Intrusion Detection Software/Hardware: Same as above, but mostly uses different coding to detect intrusions to your computer. When detected, the software/hardware will "Block" the communication also. Some even try to "Back-TRACE" the offending communication to the source as well. BlackICE Defender is one of these pieces of software. It has firewalling techniques, but is not a full blown Firewall like other software. It has hard-coded rules that it follows for intrusion detection, and is thus easier to use for the new comer. A Firewall, on the other hand, is more configurable for the administrator of the system down to what ports it can/cannot use, and to what type of protocol it will use also. BlackICE Defender also employs 7-Layer Stateful Packet Inspection, for which most lower priced firewalls omit, but the costly firewalls have. Using an IDS with your firewall gives you double the protection, and if your firewall is misconfigured, you can catch it with the IDS. Simply put, BlackICE Defender is a superior IDS for Windows users.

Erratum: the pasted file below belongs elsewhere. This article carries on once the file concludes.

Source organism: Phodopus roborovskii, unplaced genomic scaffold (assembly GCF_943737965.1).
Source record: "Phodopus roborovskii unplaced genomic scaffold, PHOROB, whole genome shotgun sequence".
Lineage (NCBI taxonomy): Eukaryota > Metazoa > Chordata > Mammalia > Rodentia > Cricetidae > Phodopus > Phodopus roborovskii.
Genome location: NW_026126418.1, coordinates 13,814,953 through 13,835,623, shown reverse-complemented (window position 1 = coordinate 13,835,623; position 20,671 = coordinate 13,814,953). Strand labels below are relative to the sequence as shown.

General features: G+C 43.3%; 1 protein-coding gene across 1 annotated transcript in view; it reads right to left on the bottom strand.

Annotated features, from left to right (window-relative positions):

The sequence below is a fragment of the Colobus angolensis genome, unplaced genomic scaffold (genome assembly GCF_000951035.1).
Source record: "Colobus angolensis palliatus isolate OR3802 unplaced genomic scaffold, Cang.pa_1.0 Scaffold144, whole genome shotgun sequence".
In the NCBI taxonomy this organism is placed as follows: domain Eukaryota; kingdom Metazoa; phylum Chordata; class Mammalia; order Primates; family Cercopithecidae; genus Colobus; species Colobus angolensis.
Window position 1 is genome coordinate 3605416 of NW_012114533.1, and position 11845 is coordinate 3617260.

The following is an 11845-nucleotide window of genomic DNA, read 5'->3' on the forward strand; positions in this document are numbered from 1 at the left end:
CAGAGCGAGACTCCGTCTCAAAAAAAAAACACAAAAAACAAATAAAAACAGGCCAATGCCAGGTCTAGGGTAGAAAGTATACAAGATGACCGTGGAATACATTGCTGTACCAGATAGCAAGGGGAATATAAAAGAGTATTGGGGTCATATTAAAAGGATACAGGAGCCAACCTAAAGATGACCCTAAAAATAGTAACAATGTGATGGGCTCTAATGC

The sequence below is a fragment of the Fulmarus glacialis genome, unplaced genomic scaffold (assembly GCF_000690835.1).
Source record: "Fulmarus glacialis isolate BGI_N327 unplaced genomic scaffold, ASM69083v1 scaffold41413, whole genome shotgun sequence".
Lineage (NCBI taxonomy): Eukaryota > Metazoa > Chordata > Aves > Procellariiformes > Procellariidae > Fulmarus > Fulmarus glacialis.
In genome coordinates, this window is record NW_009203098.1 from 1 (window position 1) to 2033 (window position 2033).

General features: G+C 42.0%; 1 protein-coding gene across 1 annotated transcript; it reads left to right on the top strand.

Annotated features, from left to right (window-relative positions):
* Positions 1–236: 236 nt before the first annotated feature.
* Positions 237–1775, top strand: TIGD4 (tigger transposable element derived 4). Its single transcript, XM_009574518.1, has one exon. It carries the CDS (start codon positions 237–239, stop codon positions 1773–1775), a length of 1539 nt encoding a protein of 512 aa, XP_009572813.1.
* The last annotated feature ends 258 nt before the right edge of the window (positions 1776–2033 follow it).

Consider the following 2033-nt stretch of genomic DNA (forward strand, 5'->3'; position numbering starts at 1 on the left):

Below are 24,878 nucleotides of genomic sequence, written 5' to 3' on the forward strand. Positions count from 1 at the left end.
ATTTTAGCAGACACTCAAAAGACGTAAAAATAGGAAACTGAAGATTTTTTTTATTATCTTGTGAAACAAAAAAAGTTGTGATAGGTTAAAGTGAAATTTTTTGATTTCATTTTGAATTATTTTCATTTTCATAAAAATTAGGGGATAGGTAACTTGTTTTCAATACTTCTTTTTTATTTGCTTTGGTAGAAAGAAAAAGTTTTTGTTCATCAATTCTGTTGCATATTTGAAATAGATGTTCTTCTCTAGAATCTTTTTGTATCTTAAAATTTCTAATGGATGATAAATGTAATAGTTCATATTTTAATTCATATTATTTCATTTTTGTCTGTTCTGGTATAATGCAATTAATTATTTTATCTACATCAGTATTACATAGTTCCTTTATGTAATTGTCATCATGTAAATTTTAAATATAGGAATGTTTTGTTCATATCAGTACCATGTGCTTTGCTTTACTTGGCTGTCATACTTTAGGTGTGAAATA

Internet Explorer Security:

How safe is Microsoft Internet Explorer? Check out the links below for some eye opening revelations concerning this product and the technologies it employs to make your browsing experience seem to be really neat, but can destroy your data or take control of your computer by a malicious person(s) when they know these exploits:

Internet Explorer Security:

ISP's and Names?: